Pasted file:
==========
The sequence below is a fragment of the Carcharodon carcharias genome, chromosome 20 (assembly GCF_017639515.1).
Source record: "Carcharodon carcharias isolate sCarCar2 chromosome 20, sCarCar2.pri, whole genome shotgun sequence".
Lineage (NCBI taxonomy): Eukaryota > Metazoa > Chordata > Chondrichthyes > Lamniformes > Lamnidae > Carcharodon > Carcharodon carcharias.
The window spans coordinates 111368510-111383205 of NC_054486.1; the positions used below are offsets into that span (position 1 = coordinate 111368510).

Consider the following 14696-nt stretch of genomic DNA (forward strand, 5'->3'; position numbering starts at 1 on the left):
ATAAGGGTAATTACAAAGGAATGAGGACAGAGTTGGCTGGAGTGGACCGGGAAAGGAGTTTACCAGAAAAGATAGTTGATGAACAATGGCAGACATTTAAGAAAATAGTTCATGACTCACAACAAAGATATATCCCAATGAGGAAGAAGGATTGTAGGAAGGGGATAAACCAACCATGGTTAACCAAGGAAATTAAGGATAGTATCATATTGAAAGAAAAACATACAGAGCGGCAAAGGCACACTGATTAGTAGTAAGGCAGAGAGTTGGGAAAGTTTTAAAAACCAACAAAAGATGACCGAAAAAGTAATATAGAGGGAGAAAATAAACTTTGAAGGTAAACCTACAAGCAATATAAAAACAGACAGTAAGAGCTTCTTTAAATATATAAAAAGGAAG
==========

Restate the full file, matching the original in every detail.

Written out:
The sequence below is a fragment of the Carcharodon carcharias genome, chromosome 20 (assembly GCF_017639515.1).
Source record: "Carcharodon carcharias isolate sCarCar2 chromosome 20, sCarCar2.pri, whole genome shotgun sequence".
Lineage (NCBI taxonomy): Eukaryota > Metazoa > Chordata > Chondrichthyes > Lamniformes > Lamnidae > Carcharodon > Carcharodon carcharias.
The window spans coordinates 111368510-111383205 of NC_054486.1; the positions used below are offsets into that span (position 1 = coordinate 111368510).

Consider the following 14696-nt stretch of genomic DNA (forward strand, 5'->3'; position numbering starts at 1 on the left):
ATAAGGGTAATTACAAAGGAATGAGGACAGAGTTGGCTGGAGTGGACCGGGAAAGGAGTTTACCAGAAAAGATAGTTGATGAACAATGGCAGACATTTAAGAAAATAGTTCATGACTCACAACAAAGATATATCCCAATGAGGAAGAAGGATTGTAGGAAGGGGATAAACCAACCATGGTTAACCAAGGAAATTAAGGATAGTATCATATTGAAAGAAAAACATACAGAGCGGCAAAGGCACACTGATTAGTAGTAAGGCAGAGAGTTGGGAAAGTTTTAAAAACCAACAAAAGATGACCGAAAAAGTAATATAGAGGGAGAAAATAAACTTTGAAGGTAAACCTACAAGCAATATAAAAACAGACAGTAAGAGCTTCTTTAAATATATAAAAAGGAAG